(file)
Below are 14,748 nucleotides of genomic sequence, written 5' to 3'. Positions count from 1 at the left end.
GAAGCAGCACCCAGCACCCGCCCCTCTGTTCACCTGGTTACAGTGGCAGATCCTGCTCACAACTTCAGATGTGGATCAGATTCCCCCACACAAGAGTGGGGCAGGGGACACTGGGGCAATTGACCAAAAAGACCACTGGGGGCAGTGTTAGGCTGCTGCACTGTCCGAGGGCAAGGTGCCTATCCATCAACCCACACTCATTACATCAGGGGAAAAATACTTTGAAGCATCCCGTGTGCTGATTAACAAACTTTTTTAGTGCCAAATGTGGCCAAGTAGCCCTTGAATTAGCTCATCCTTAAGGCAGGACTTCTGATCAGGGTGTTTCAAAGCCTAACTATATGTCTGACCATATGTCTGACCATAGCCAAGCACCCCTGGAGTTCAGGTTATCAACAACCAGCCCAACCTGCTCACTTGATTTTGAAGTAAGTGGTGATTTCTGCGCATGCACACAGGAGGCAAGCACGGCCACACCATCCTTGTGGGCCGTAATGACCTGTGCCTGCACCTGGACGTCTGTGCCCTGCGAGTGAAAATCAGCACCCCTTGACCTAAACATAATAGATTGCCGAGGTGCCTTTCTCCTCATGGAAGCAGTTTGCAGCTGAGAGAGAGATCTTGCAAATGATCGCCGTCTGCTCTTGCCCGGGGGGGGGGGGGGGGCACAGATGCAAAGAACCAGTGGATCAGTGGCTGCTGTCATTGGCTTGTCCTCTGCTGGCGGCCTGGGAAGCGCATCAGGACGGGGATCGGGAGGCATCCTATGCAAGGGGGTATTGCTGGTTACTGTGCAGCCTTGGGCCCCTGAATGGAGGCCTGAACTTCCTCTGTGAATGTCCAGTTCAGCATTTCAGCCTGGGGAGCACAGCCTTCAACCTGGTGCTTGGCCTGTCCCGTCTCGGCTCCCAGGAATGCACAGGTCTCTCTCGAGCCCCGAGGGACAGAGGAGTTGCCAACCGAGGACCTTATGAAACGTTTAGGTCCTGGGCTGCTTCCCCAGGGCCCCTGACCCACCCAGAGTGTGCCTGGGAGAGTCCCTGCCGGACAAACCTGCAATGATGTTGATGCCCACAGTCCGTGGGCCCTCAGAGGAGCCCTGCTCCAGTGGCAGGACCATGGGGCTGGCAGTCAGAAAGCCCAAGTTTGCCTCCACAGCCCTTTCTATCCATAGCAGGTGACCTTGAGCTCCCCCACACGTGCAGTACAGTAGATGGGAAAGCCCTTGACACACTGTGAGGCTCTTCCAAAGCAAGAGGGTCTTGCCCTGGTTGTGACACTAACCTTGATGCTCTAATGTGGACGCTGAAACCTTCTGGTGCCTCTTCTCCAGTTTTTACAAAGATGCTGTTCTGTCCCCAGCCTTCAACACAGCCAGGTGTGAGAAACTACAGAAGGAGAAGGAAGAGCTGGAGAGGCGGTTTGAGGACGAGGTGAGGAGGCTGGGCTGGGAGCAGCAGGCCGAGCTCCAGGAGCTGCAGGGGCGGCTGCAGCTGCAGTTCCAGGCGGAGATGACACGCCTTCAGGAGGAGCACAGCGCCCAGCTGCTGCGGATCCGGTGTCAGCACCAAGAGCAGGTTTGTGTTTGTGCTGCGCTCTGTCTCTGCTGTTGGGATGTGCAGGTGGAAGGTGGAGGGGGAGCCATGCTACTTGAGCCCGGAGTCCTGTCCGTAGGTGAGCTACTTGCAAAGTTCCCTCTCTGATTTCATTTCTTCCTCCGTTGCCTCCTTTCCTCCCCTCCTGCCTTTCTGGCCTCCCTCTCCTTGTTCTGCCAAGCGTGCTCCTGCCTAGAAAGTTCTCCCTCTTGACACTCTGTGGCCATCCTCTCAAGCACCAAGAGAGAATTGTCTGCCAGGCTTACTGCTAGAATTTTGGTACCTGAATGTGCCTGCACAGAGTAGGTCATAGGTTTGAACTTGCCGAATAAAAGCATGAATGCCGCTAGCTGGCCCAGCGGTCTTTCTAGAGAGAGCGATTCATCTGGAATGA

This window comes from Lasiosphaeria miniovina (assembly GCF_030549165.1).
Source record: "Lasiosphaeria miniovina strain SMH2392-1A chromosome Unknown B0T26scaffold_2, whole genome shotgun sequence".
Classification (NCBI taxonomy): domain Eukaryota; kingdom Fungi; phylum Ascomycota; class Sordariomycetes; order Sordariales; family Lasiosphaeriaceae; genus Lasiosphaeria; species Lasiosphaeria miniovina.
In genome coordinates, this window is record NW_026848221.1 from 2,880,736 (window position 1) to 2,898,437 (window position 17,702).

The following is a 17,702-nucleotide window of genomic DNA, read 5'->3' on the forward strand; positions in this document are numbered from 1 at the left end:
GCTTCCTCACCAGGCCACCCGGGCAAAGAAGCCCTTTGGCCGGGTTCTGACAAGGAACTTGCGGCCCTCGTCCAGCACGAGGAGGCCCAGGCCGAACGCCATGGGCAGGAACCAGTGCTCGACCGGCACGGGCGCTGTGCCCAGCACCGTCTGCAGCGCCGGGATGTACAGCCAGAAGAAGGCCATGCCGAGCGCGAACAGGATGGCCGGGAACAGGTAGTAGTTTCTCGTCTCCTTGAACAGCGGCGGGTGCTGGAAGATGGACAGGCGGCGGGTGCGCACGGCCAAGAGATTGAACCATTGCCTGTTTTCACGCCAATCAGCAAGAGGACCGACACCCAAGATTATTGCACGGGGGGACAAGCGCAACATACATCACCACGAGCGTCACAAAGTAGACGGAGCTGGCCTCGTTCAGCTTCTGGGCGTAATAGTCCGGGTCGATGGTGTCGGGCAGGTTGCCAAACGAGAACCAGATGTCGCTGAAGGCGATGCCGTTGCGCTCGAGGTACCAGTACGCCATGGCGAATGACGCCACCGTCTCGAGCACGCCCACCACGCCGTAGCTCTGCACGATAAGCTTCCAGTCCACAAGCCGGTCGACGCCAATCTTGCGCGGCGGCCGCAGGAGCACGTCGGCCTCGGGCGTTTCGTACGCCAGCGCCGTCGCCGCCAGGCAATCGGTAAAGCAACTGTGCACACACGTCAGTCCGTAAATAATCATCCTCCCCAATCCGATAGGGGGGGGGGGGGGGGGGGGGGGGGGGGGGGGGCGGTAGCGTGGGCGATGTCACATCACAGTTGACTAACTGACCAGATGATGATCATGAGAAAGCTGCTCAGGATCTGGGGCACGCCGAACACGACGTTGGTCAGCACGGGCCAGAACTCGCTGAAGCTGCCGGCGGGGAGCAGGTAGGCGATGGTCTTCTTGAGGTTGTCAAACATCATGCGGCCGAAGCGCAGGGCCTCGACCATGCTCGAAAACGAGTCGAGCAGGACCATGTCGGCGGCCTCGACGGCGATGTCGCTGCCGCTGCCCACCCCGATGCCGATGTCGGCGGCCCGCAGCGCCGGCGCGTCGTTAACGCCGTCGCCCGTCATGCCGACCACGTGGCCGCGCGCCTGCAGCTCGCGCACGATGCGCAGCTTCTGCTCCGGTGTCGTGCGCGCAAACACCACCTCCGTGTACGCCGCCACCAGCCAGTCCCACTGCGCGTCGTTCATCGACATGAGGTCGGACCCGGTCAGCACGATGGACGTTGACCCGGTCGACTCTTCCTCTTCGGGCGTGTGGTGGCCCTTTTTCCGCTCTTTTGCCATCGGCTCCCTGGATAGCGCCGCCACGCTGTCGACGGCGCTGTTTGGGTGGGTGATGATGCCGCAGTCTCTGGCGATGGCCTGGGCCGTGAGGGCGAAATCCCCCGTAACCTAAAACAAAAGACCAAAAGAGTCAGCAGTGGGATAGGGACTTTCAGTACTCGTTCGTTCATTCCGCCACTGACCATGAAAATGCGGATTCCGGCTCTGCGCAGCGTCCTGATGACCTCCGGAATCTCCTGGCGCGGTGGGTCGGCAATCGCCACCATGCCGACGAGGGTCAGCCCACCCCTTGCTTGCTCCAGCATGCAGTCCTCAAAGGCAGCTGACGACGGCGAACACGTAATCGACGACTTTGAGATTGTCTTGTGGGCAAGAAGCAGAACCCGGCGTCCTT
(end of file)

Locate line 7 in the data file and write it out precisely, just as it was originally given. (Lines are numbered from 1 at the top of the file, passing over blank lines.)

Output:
The following is a 17,702-nucleotide window of genomic DNA, read 5'->3' on the forward strand; positions in this document are numbered from 1 at the left end: